November 4, 2012

Western Isles key to major wind-powered development

Steven Vass, Deputy Business Editor, Sunday Herald | 4 November 2012 |

The west coast of Scotland is being tipped by the UK authorities to dominate a new phase of deep-water offshore wind development with floating turbines that could see Scotland overtake England as the main player in the sector in a few years’ time.

Ronnie Quinn, senior development manager at The Crown Estate, which manages British waters, confirmed he was in the early stages of planning a fourth round of offshore wind development that is likely to exceed the 25GW of concessions that have been handed out for round three.

The Crown Estate has completed a consultation with around 50 stakeholders and public bodies. It aims to license a developer to build a demonstrator wind farm that would operate in depths beyond the current 50-metre limit of round-three projects out to about 100 metres.

In a bid to catch up with floating turbine demonstrations in countries such as Norway, and others planned in Japan and the US, and to maintain the UK’s pole position in the offshore wind sector, the authority is looking to grant a licence that will see the demonstrator built during the second half of this decade. Full-scale wind farms would then follow into the 2020s.

While the current projects being developed in Scotland are mostly on the east coast (the palest shaded areas of the map pictured), moving to deeper waters raises the prospect of development off the Western Isles.

In contrast, most waters off the English coast are either shallower or heavily restricted by shipping routes. The only area off England that looks to have substantial potential is around Cornwall.

Deeper waters have been avoided to date because they are more challenging in engineering terms and because the favoured technology there is floating turbines, which are far less developed than the turbines being used for shallower waters, which stand on the seabed.

“It has the potential to be bigger than round three,” said Quinn. “It certainly does make the west coast in particular much more interesting.

“If we can get test-and-development turbines in the water by the second half of this decade, then you are talking about needing a couple of years to gather data. The mid-2020s for commercialisation would seem doable.”

The Crown Estate is looking to come back with proposals in the coming months. Depending on the number of interested parties, it will then either start a tender process or grant an agreement for lease to a selected party. It is then likely to have to spend several years going through environmental assessments and planning applications.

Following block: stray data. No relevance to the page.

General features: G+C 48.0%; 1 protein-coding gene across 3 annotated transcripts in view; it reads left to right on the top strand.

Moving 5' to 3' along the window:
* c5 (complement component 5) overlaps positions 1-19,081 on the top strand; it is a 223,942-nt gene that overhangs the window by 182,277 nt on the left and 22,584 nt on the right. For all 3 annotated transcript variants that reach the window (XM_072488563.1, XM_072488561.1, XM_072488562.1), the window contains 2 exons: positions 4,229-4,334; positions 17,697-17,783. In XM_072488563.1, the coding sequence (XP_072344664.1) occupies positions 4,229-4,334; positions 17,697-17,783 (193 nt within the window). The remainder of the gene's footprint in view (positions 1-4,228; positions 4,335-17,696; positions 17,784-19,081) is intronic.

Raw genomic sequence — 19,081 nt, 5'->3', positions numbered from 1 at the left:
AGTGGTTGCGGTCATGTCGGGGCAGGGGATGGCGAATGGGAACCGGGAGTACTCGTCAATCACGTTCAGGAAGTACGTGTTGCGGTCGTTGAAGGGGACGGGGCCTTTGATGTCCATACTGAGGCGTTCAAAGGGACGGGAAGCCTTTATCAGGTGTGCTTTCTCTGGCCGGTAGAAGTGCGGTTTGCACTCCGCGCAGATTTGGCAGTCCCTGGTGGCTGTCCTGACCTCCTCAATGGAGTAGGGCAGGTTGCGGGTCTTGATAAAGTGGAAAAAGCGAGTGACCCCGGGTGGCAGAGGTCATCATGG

The Crown Estate’s decision to move forward will be of interest to Statoil, the Norwegian company that has been running a demonstrator off its own native shores for a couple of years and has previously expressed an interest in setting up a larger demonstrator in Scottish waters by 2015 – a timetable that now looks to have slipped. It is also looking at Maine in the US, where it got permission earlier this year to build four test floating turbines. It has not yet confirmed whether it will move forward with the project.

The Japanese authorities are in the process of constructing a similar demonstrator by 2015 off the shores of Fukushima, the site of last year’s nuclear disaster caused by the tsunami. It wants to have 80 floating turbines in those waters by 2020 – the boldest statement of intent by any government in this area so far.

There are currently 2GW of offshore wind power in UK waters – only 180MW in Scotland. But the first round-three planning application in the UK was submitted for a 1.5GW project in the Moray Firth by Spanish-Portuguese team Repsol and EDPR several months ago.

Quinn said: “There’s a huge opportunity for Scotland not just with the resource but to capitalise on the engineering knowledge from the universities, and the oil and gas industry.”

For deepwater wind turbines, floating structures are expected to replace deep foundations, known as monopiles, or the conventional concrete bases commonly used as foundations for shallow water and land-based turbines. The technical challenge is that the floating structure must provide enough buoyancy to support the weight of the turbine and restrain pitch, roll and heave within acceptable limits.

According to experts, the economics of deepwater wind turbines will be determined primarily by the additional costs of the floating structure and of the costs of connecting to onshore power grids.

URL to article: